Pronounced: Par-ocks-ee-mal Soo-pra-ventricular tacky-cardia
Paroxysmal supraventricular tachycardia (PSVT) is an abnormally fast heart beat, that begins and ends suddenly. While the normal resting heart rate is approximately 60-100 beats per minute, a PSVT attack may cause a heart rate as fast as 160-280 beats per minute. People with PSVT have attacks of tachycardia that can last anywhere from a few minutes to several hours. The abnormal heart rate originates in heart tissue other than the ventricles or lower chambers of the heart
Although PSVT is not usually life-threatening, it can cause symptoms including palpitations or feeling of heart racing, light-headedness, chest discomfort, and rarely loss of consciousness. Frequent and prolonged episodes, if not treated, can cause weakening of the heart muscle. This can result in an inability of the heart to pump effectively. This may limit a person’s physical activity. If you suspect you have this condition, contact your doctor to discuss diagnosis and treatment options.
Anatomy of the Heart
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In a normal heart, electrical impulses from the heart’s natural pacemaker, the sinoatrial or SA-node, prompt the heart to pump blood throughout the body. PSVT is the result of a “short circuit” in the electrical system of the heart. Normally there is only one electrical pathway between the upper chambers of the heart (the atria) and the bottom chambers (the ventricles). This connection is called the atrioventricular or AV-node. In some, the AV-node has two pathways which can conduct impulses, a slow pathway and a fast pathway. This creates a situation in which a feedback loop can occur called re-entry. Others have an abnormal, additional connection between the atria and ventricles called an accessory pathway leading to PSVT. Still others have an irritable group of cells in the atria that drives the tachycardia.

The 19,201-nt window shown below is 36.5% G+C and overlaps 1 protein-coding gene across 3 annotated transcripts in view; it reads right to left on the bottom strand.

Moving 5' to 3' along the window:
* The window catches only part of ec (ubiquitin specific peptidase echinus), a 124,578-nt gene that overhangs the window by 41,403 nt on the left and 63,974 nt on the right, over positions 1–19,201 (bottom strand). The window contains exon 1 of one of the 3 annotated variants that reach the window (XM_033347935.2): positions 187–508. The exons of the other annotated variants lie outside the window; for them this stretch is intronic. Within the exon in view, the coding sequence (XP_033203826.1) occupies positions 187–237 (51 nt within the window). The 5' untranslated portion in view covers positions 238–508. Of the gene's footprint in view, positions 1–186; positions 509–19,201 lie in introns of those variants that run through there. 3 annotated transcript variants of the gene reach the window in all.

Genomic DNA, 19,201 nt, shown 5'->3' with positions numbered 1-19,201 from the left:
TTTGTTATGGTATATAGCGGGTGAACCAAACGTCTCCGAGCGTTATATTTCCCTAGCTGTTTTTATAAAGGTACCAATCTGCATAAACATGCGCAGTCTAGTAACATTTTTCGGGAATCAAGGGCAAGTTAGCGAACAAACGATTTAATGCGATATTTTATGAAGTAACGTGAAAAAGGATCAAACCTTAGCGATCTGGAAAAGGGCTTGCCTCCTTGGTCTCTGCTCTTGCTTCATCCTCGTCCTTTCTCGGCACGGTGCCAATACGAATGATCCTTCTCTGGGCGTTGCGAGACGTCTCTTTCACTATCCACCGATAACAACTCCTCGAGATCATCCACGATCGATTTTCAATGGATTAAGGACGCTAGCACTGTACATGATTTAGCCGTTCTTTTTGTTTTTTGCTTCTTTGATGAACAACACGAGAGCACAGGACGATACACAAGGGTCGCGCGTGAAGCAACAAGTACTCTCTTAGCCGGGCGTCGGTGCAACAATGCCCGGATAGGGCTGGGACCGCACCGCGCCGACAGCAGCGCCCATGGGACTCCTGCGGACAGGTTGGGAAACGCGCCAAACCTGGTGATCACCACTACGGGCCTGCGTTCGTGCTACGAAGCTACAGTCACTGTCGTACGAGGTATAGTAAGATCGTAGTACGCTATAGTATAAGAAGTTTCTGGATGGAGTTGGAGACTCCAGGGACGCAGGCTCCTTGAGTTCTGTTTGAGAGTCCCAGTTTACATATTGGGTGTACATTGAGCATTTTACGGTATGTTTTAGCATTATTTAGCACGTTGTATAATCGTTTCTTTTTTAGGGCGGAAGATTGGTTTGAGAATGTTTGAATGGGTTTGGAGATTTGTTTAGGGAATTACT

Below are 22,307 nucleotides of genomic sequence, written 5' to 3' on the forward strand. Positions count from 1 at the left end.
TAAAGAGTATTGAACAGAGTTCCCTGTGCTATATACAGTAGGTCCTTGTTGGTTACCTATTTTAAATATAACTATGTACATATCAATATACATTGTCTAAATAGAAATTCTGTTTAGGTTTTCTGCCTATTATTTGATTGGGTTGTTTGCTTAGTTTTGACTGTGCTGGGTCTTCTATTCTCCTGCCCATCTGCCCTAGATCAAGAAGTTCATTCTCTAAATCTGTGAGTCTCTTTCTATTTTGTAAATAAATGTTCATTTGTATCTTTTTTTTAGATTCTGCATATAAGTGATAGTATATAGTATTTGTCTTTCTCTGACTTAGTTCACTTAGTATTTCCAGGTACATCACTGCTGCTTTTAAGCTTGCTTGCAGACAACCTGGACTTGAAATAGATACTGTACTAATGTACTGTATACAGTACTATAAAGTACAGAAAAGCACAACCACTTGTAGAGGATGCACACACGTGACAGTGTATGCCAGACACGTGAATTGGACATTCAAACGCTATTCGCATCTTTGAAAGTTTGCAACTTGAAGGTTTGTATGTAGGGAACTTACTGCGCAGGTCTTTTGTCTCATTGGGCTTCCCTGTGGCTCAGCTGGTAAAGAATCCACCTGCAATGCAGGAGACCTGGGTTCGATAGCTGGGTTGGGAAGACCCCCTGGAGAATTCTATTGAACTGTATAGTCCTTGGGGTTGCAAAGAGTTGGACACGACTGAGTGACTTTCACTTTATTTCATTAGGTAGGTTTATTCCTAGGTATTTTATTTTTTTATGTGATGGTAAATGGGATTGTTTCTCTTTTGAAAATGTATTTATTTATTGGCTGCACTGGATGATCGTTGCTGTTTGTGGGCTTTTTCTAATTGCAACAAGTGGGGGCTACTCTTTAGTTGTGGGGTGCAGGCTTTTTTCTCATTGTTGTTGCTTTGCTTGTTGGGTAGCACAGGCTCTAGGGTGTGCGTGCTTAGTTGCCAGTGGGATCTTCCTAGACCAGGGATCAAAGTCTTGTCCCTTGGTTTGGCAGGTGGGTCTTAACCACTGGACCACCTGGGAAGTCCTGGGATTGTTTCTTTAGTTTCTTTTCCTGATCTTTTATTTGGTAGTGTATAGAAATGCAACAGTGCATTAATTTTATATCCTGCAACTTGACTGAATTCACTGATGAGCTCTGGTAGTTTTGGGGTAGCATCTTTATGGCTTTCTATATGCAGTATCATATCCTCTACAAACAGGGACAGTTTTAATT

PSVT is more common in women. It can occur at any age, but usually develops in a person's 20s or 30s. Other factors that may increase your chance of PSVT include:
PSVT may cause:
A diagnosis of PSVT usually begins when a person notices uncomfortable attacks of rapid heart beating. Your doctor will ask about your symptoms and medical history. A physical exam will be done. The attacks may be too brief for the doctor to observe, so tests may be ordered to find the cause of the attacks. Tests may include the following:
Treatment for PSVT involves stopping the electrical impulses causing the attacks. This can be attempted manually by your doctor using several techniques, including a guided breathing exercise called the Valsalva maneuver or carotid sinus massage. With the latter technique, the doctor applies pressure to the carotid artery in the neck for a few seconds, to reset the electrical signals, and return the heart rhythm to normal. The doctor may teach you to do these procedures to do yourself to terminate the episodes.
If manual methods fail, additional options include:
For people who have numerous attacks, there are medications available that can slow the conduction of electrical signals. These include:
A surgical procedure, known as ablation, may be necessary if attacks are frequent or the if the person does not want to take medications. In this therapy, the abnormal portion of cardiac tissue causing the arrhythmia is identified and destroyed. This procedure is done in conjunction with an electrophysiology study.
To help reduce your chance of PSVT:
Heart Rhythm Society
Society of Thoracic Surgeons
Canadian Cardiovascular Society
Ferguson JD, DiMarco JP. Contemporary management of paroxysmal supraventricular tachycardia. Circulation. 2003;107:1096-1099.
Libby P, Braunwald E. Tachycardias involving the AV Junction. In: Braunwald’s Heart Disease: A textbook of Cardiovascular Medicine . 7th ed. Philadelphia, PA: Elsevier; 2005.
Reentrant supraventricular tachycardias (SVT, PSVT). The Merck Manual Professional Edition website. Available at:
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Updated September 2013. Accessed December 29, 2014.
Supraventricular tachycardia (SVT). EBSCO DynaMed website. Available at:
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Updated June 5, 2014. Accessed December 29, 2014.
Last reviewed December 2014 by Michael J. Fucci, DO
Last Updated: 12/20/2014